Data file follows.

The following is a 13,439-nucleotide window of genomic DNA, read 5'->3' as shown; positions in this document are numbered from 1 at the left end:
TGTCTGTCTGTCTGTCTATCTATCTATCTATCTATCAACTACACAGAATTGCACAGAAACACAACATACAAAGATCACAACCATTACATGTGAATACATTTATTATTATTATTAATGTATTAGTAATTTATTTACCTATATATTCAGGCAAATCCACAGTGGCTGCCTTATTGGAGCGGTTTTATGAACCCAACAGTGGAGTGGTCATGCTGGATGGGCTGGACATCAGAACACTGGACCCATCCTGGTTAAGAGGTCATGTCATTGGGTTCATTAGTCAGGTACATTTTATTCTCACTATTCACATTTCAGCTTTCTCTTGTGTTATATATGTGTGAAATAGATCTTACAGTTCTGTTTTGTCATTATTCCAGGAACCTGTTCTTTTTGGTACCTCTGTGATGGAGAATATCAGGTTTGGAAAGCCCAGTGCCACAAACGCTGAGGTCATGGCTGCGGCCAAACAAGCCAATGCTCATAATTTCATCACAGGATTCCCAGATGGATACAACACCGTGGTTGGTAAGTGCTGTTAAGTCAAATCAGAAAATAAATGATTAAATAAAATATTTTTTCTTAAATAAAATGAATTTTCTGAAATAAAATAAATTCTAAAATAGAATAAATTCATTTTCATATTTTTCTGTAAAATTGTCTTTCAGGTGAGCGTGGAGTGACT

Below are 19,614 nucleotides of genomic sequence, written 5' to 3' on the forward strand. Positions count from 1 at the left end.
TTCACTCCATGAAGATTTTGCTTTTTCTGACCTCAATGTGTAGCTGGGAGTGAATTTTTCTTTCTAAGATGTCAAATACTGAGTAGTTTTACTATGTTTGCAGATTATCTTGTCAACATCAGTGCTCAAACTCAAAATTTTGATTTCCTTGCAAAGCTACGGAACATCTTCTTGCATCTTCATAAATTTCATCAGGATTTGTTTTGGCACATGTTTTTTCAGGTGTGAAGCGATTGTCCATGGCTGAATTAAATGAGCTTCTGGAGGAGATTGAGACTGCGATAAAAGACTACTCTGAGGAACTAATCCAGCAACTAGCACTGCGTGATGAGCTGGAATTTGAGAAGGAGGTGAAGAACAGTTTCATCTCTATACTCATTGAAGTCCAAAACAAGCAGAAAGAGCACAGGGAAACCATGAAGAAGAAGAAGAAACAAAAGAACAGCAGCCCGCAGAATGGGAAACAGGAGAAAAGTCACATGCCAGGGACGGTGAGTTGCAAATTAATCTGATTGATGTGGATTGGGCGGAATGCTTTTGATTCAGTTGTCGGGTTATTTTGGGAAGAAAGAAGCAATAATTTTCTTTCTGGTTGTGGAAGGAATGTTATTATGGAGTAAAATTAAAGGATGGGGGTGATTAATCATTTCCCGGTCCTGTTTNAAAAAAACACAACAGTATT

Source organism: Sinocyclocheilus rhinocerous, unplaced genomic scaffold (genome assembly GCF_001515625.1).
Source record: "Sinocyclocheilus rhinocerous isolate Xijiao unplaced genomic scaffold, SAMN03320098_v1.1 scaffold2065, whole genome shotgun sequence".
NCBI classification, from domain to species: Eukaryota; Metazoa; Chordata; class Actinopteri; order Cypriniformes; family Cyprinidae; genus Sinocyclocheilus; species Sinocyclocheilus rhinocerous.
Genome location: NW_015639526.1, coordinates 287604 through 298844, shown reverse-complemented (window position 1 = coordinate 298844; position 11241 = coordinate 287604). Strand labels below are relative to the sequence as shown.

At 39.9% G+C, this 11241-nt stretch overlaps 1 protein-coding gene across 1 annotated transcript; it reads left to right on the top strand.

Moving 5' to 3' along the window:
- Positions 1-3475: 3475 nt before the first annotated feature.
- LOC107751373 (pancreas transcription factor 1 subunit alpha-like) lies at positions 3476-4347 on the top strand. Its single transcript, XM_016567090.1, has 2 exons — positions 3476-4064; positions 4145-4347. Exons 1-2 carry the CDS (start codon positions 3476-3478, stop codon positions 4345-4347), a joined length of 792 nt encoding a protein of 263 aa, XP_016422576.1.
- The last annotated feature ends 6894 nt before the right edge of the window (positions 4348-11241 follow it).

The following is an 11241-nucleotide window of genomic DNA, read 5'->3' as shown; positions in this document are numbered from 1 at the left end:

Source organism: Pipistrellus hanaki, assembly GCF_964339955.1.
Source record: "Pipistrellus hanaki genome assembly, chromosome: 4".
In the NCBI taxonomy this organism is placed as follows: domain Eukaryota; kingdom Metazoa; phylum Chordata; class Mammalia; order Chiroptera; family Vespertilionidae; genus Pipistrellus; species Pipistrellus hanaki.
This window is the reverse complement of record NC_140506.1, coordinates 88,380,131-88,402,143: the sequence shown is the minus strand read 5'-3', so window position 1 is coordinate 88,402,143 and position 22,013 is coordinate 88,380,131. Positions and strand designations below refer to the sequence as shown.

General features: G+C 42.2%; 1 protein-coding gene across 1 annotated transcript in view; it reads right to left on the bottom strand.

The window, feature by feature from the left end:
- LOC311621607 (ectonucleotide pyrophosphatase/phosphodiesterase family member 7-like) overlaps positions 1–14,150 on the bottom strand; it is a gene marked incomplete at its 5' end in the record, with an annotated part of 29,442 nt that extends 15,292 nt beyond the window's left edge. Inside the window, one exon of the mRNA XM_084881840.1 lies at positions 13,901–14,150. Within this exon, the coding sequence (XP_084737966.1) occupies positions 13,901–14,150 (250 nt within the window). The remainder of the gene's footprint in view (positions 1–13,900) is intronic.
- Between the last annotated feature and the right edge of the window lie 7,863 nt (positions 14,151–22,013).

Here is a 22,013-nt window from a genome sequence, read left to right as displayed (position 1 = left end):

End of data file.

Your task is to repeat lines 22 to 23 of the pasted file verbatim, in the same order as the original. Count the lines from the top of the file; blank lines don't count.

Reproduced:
- Between the last annotated feature and the right edge of the window lie 7,863 nt (positions 14,151–22,013).

Here is a 22,013-nt window from a genome sequence, read left to right as displayed (position 1 = left end):